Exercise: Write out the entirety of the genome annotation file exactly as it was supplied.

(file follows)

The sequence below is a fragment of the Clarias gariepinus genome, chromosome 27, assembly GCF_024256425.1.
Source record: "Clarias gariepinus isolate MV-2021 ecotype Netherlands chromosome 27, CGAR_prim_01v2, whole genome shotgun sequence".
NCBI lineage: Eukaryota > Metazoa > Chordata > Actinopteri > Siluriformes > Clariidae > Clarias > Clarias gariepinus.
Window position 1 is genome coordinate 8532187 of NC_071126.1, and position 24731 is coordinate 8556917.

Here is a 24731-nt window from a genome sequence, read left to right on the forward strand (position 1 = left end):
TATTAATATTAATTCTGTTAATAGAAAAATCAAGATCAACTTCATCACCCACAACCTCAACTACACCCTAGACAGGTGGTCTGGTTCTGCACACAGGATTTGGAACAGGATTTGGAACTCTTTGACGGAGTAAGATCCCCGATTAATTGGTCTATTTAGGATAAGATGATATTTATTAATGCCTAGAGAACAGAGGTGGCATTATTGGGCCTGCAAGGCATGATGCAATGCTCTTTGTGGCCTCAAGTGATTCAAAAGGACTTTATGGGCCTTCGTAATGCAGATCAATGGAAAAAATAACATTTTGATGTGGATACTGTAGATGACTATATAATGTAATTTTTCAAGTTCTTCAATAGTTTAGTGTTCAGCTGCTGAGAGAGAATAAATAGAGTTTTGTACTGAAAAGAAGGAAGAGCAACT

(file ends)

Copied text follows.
The sequence below is a fragment of the Clarias gariepinus genome, chromosome 27, assembly GCF_024256425.1.
Source record: "Clarias gariepinus isolate MV-2021 ecotype Netherlands chromosome 27, CGAR_prim_01v2, whole genome shotgun sequence".
NCBI lineage: Eukaryota > Metazoa > Chordata > Actinopteri > Siluriformes > Clariidae > Clarias > Clarias gariepinus.
Window position 1 is genome coordinate 8532187 of NC_071126.1, and position 24731 is coordinate 8556917.

Here is a 24731-nt window from a genome sequence, read left to right on the forward strand (position 1 = left end):
TATTAATATTAATTCTGTTAATAGAAAAATCAAGATCAACTTCATCACCCACAACCTCAACTACACCCTAGACAGGTGGTCTGGTTCTGCACACAGGATTTGGAACAGGATTTGGAACTCTTTGACGGAGTAAGATCCCCGATTAATTGGTCTATTTAGGATAAGATGATATTTATTAATGCCTAGAGAACAGAGGTGGCATTATTGGGCCTGCAAGGCATGATGCAATGCTCTTTGTGGCCTCAAGTGATTCAAAAGGACTTTATGGGCCTTCGTAATGCAGATCAATGGAAAAAATAACATTTTGATGTGGATACTGTAGATGACTATATAATGTAATTTTTCAAGTTCTTCAATAGTTTAGTGTTCAGCTGCTGAGAGAGAATAAATAGAGTTTTGTACTGAAAAGAAGGAAGAGCAACT